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Writing Tips #8: Character Foils

Greetings, fellow writers, and welcome back! Today we’ll be covering one of my favorite aspects of writing: character foils.

Dictionary.com defines a “foil” as “a person or thing that gives contrast to another.” (Dictionary.com also defines foil as a very thin sheet of metal, a verb meaning to “prevent the success of” something, and a “flexible four-sided rapier having a blunt point.” But let’s focus on character foils).

Contrast is a critical element of writing, allowing a reader to draw mental lines around characters/settings/situations, as well as creating opportunities for those same readers to draw parallels within a given work. Character foils can be used to create these areas of contrast in their personality, choices, and moral alignment. Some common types of foils include hero/sidekick, mentor/student, leader/enforcer, and so on. There are several broad categories for character foils, including:

1. Diametrically opposed foils: Often the most dramatic type of foil, this variety relies on a pair of characters who are (if you’ll forgive the cliche) as different as night and day. If one character is pure and virtuous, the other has a checkered past and an unreliable moral compass. If one is quiet and studious, the other is brash and impulsive. If one is rich and airheaded, the other is lower-class and clever.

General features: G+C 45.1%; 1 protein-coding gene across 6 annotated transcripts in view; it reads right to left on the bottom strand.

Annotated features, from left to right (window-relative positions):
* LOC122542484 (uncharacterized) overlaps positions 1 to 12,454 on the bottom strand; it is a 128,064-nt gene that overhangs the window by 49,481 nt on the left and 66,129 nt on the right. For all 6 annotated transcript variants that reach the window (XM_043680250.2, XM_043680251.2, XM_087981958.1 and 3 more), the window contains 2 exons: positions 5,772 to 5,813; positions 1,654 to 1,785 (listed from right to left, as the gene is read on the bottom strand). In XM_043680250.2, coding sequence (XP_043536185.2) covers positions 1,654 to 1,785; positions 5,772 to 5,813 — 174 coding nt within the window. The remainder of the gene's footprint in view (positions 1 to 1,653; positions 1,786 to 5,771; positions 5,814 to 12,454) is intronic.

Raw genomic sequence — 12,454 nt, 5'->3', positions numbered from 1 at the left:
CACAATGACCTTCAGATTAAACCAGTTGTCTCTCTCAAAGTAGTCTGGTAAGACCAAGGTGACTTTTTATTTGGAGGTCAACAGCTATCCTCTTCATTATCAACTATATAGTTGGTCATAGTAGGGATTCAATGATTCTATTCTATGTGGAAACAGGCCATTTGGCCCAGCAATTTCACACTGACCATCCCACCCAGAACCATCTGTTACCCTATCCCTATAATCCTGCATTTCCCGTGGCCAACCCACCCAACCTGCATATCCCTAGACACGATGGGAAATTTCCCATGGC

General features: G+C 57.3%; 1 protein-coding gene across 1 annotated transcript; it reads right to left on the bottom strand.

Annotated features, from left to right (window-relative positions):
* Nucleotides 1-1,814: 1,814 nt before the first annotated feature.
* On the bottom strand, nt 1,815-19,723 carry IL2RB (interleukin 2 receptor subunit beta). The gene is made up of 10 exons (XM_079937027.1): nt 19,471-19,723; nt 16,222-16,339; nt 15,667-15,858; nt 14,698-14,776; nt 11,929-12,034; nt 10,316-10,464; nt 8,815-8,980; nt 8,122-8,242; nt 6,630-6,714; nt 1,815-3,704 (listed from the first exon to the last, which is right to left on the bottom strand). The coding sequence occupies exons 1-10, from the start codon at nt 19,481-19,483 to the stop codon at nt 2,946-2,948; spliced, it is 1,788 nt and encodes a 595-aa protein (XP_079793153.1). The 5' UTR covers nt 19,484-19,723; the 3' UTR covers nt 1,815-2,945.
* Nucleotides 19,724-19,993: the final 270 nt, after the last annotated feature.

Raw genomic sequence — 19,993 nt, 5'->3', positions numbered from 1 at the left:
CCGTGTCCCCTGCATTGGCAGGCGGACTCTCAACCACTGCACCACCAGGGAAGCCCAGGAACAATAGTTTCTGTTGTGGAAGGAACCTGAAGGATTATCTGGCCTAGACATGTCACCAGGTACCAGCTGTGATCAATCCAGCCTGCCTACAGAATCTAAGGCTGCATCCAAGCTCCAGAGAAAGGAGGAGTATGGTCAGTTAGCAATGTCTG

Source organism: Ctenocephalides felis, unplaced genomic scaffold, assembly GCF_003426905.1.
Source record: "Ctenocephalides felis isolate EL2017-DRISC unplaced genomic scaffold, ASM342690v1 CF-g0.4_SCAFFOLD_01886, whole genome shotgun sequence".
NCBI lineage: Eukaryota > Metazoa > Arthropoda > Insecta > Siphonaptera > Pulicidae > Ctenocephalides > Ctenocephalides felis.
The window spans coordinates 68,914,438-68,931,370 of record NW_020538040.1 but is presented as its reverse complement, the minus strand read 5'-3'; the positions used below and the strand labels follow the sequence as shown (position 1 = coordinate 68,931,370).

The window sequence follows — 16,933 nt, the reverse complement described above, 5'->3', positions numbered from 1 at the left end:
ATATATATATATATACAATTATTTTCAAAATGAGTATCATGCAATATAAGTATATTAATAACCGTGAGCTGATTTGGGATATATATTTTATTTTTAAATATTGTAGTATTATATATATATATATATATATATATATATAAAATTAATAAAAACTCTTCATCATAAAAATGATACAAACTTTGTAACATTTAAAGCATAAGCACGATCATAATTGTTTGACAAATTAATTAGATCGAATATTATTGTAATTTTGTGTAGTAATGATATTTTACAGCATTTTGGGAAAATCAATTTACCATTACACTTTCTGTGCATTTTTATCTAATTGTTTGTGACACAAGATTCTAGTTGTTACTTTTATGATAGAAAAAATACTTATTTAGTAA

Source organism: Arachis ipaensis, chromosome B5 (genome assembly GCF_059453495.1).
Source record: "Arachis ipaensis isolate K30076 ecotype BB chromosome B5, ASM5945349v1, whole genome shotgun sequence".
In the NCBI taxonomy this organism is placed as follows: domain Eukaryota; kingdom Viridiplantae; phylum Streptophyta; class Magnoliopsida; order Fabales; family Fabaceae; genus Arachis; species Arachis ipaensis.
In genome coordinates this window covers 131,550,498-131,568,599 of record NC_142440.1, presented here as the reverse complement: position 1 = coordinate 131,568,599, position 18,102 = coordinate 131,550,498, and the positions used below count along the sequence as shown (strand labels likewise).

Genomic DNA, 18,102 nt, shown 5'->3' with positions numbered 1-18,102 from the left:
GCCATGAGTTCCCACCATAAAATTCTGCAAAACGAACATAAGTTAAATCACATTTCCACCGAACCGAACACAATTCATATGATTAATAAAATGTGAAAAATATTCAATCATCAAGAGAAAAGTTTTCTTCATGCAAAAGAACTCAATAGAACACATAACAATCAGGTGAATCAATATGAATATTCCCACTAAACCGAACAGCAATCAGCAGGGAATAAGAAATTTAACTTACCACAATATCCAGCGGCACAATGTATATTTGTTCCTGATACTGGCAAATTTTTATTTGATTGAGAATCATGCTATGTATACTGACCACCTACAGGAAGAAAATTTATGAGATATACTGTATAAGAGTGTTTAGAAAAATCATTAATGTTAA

These foils work best with characters who are going to be spending a lot of page-time together, as the contrasts between them will naturally lead to conflict, which is inherently interesting.

Take Locke and Jean from The Lies of Locke Lamora. Locke is a clever street-thief with a flair for the dramatic, and while he can prove a wily opponent in a fight, he’s not a major physical threat. Jean, his closest ally and friend, is book-smart and practical, with a more reliable moral compass and the strength to beat the hell out of pretty much anyone. Their relationship works for two reasons. First, there is always some sort of interpersonal conflict going on between them, often arising from their contrasting personalities. Second, they both have something the other person needs. (Incidentally, those two qualifications are also how you make any fictional romantic relationship work. But that’s another lesson).